It cannot have escaped your notice that more and more companies and government agencies nowadays choose to run their on-premise ICT infrastructure, in whole or in part, in the Cloud. What does such a migration look like in practice? And how does this management work? This article describes how such a migration can be realized relatively easily and smoothly in practice, and what advantages this brings for your organization.
Through the management interface of the Oracle Cloud it is possible to manage your Cloud environment.
This can be useful when, for example, a certain VM has to be manually restarted, or a database patched.
However, if you are going to make serious use of the OCI (Oracle Cloud Infrastructure) Cloud, in many cases it is recommended to use a tool such as Terraform.
Terraform is a declarative programming language, which means that through a set of configuration files you define what the environment should look like. The technical implementation of this is then all carried out by Terraform underwater for you. In addition, Terraform is cloud provider independent, so it is possible to roll out an identical environment with the same basic set of configuration files in, for example, the Azure Cloud from Microsoft, the AWS Cloud from Amazon, and the Oracle Cloud. This is also known as Infrastructure as a Code .
To demonstrate what this looks like in practice, a typical highly available cloud environment is drawn below:
AD in the drawing above stands for Availability Domain, ie a physical data center. By running your environment in two or even three ADs, you are insured against the physical failure of an entire data center. With the push of a button, Terraform can be used to roll out an environment like the one above. Terraform also makes it possible to easily make changes. For example, if you temporarily need an extra web or database server, it can easily be added to the current environment using Terraform, without having to rebuild it in its entirety.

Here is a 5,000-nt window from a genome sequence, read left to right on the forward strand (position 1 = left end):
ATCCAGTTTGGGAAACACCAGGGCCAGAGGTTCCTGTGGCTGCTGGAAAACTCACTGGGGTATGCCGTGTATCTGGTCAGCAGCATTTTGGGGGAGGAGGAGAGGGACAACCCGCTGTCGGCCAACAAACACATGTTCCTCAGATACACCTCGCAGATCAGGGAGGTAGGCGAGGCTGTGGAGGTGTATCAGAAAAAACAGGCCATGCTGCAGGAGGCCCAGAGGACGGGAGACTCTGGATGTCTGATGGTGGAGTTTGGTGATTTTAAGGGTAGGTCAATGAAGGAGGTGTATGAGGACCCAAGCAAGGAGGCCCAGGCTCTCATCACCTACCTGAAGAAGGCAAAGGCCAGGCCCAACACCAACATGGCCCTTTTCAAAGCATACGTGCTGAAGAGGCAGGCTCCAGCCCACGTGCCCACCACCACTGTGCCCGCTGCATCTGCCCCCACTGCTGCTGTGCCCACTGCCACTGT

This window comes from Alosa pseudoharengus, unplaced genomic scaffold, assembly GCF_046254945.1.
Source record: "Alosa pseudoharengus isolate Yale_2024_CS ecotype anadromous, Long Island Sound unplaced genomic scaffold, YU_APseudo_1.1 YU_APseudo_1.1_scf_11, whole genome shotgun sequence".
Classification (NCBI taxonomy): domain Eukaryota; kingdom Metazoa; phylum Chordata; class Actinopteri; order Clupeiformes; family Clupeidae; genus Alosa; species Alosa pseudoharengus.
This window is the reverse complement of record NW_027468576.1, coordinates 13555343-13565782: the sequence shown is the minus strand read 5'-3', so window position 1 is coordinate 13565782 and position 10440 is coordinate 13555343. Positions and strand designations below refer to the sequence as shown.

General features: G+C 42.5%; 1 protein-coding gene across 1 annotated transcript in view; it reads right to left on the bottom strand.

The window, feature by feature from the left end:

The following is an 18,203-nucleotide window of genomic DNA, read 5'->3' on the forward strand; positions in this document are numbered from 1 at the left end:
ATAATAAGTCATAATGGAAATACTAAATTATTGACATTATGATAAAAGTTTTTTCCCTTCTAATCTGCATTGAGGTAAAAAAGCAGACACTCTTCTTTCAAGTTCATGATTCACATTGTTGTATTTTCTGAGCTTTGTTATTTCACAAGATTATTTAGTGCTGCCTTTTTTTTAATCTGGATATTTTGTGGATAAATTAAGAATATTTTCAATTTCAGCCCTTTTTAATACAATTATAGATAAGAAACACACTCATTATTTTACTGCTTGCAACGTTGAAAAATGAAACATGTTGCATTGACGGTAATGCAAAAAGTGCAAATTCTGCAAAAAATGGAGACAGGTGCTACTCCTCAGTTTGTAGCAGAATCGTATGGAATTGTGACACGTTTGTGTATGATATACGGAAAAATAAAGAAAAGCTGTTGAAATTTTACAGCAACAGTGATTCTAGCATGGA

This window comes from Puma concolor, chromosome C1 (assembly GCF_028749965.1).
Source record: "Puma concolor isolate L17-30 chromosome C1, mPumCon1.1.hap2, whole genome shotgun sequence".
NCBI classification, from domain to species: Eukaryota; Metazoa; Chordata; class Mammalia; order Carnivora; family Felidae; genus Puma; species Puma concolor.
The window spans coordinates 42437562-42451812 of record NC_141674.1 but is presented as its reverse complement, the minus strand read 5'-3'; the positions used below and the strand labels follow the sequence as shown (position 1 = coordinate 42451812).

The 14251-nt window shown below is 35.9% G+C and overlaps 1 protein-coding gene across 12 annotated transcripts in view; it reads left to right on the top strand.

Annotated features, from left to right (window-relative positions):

As soon as an environment such as the one above has been created, other tools are available to automatically set up and configure the servers as desired. Consider, for example, the increasingly popular Ansible, which, like Terraform, is a declarative programming language.
Upgrades and adjustments on your OTAP street are therefore no longer performed manually, which in practice is often an intensive, time-consuming and, as a result, also error-prone process, but only defined once in the relevant Terraform and Ansible configuration files.
In this way you are assured that your OTAP street is always set up and configured in exactly the same way. And you run much less risk of unwanted surprises when a new version of an application and/or database is put live.
Another big advantage of this way of working is that when an environment is temporarily not needed, because nothing needs to be developed or tested for a while, you can bring an entire development or test environment up or down with one command. This way you save considerably on your overall IT costs, by only paying for the resources that you actually use. This is in contrast to on-premise environments, where development and test environments are usually always on and need to be maintained. Even if they are hardly used.
When an environment as outlined above has been rolled out using Terraform, you can start migrating your applications and databases. Initially this will of course be your test and development environments, possibly followed by your acceptance and production environments. If desired or necessary, such migrations can be realized with minimal downtime.
Do you have any questions about this article, or would you like more information? Please do not hesitate to contact us, we are happy to think along with you about how a cloud migration can be realized for your organization, and what benefits this entails in the areas of reduced costs, increased flexibility and scalability, improved performance and higher availability. Click here for the cloud services of DBA.nl.
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